Holiday meals on a budget

    Man looking through refrigerator for food.

    No matter what holiday you’re celebrating this winter, food is almost guaranteed to play an important role in the festivities, because what we eat is so closely linked to our cultural traditions—particularly on special occasions.

    This year, depending upon public health restrictions where you live, you may be choosing to safely gather with more friends and family this season than you did last year—and that probably means you’ll need to buy and prepare more food than you did last year too. If you were financially impacted by the pandemic, creating holiday-worthy meals and treats for your loved ones might seem out of the question this year, but these tips may help you feed your crowd and stay within your budget.

    1. Don’t overbuy. Always take stock of what you have before you head out to shop – particularly ingredients you don’t use that often and may have forgotten that you already have. The spices, sprinkles, and molasses needed to make grandma’s award-winning holiday cookies might already be in your cupboard!
    2. Simplify. You may think people are hoping for an elaborate, fancy meal, but a few simple and delicious traditional favorites are sure to please your guests. If you still really want to kick things up a notch, make small, economical changes like adding roasted garlic to your mashed potatoes, or putting a rich and filling side like this cheap and cheerful one-pot mac & cheese on the menu to replace something a little more costly.
    3. Make ahead. If you have the time and freezer space, making and freezing things like pies, dinner rolls, cakes, and cookies ahead of time will save you from having to purchase all those items from a store or bakery at the last minute.
    4. Don’t make too much. We want holiday meals to look sumptuous and plentiful, but make sure you’re not making more than you really need. Leftovers are great to have—and lovely to share—but when you’re working within a tight budget, your focus should be on having just enough food for the actual holiday meal.
    5. Load up on seasonal vegetables. Fruits and vegetables that are flown in from a distance tend to be more expensive than what’s grown locally and is currently in season, so choose to put local veggies on your plate.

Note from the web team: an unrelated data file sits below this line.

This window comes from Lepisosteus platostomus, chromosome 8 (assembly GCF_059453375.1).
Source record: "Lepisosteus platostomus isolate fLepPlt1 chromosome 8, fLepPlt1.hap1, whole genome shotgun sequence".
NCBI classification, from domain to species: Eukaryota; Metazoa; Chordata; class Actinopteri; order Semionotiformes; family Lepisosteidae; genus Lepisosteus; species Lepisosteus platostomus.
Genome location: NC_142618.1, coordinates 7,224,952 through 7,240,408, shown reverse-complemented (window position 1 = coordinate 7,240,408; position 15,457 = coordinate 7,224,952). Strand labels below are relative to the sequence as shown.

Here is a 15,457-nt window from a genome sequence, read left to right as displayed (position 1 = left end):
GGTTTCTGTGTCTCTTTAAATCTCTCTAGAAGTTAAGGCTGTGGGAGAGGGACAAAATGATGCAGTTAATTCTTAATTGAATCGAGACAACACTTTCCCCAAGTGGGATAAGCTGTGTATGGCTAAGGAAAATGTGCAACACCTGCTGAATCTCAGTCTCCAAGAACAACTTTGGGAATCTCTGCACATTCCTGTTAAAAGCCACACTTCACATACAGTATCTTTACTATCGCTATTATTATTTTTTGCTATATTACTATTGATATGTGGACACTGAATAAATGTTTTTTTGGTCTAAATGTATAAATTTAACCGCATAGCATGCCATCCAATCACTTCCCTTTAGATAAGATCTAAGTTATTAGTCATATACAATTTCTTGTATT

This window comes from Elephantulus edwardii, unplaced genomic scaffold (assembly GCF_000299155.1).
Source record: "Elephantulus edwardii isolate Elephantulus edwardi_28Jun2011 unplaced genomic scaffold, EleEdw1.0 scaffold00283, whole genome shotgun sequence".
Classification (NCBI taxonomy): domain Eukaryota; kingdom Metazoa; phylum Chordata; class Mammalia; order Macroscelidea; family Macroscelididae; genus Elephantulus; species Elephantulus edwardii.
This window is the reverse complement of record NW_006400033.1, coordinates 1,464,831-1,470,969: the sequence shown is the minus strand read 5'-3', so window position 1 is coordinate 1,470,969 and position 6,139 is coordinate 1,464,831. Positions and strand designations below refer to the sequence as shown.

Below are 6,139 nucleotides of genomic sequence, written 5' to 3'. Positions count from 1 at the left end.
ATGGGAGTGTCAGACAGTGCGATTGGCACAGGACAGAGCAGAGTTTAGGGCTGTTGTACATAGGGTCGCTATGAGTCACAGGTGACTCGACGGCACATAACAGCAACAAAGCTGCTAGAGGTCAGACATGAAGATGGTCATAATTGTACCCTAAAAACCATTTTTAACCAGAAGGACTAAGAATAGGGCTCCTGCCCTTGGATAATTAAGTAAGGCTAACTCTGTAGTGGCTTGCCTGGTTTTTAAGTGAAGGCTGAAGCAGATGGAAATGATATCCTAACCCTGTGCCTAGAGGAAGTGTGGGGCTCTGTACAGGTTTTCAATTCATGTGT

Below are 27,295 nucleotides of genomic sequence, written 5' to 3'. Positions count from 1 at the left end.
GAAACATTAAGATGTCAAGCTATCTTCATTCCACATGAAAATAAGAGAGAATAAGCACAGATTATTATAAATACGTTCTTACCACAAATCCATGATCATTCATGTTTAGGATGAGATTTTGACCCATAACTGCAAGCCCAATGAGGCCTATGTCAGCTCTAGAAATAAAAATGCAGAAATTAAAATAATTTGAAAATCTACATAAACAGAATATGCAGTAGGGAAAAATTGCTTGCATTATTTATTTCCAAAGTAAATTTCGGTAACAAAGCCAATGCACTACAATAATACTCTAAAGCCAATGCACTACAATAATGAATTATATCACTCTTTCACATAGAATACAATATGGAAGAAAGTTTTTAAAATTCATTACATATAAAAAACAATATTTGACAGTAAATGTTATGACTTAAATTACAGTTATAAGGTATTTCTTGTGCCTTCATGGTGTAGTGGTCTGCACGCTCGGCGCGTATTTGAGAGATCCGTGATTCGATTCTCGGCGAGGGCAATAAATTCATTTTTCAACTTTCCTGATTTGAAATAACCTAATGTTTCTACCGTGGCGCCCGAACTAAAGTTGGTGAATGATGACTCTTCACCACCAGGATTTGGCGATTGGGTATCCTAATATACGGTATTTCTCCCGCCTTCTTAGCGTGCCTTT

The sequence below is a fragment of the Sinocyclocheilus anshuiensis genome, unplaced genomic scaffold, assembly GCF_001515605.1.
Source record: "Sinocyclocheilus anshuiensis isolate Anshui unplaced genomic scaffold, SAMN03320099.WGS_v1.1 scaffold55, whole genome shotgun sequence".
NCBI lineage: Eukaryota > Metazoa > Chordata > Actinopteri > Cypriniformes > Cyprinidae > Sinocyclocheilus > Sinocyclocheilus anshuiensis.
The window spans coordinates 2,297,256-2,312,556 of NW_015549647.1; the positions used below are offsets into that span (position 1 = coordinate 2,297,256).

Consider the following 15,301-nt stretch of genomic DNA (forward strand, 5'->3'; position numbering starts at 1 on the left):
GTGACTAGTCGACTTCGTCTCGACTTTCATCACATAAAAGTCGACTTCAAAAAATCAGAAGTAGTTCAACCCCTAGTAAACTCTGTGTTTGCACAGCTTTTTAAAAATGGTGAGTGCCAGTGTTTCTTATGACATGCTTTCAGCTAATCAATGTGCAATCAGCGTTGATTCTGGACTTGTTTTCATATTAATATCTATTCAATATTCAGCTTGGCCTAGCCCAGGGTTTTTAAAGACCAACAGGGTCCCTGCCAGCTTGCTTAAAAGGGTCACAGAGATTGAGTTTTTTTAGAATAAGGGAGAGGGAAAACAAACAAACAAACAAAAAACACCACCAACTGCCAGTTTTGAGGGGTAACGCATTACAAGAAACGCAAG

6. Get creative with your vegetables—and add lots of them. You can make an inexpensive meal look extravagant with lots of delicious vegetable dishes. Consider starting with butternut squash soup or creamy leek soup, and using the same inexpensive ingredients to make a few different dishes. For example, you could mash half your potatoes and roast the rest, or make your traditional sweet potato casserole as well as a vegetarian 3-bean sweet potato chili.
    7. Stay within your budget. None of your loved ones want you to go into debt making a meal for them, so figure out exactly what you can afford to spend on the meal and work within that budget, even if it means your dinner is a little less extravagant this year.
    8. Make it a potluck. If it’s just not feasible for you to make the entire meal yourself, turn your family dinner into a truly collaborative event and have everyone bring one or two dishes to share. Check out Sign Up Genius for tips on how to organize a successful potluck.

    Foresters members can also take advantage of MemberDeals this holiday season—and all year long. This exclusive benefit gives members access to a huge selection of discounts on products, services, and exciting experiences—including food and wine. Log in to MyForesters.com for all the details.

    Remember, a meal that everyone talks about for years to come isn’t just about what was on the plate—it’s about who was around the table. Whatever you cook and serve with love will be more than enough and very appreciated by your grateful guests.

    420277 CAN/US (12/21)

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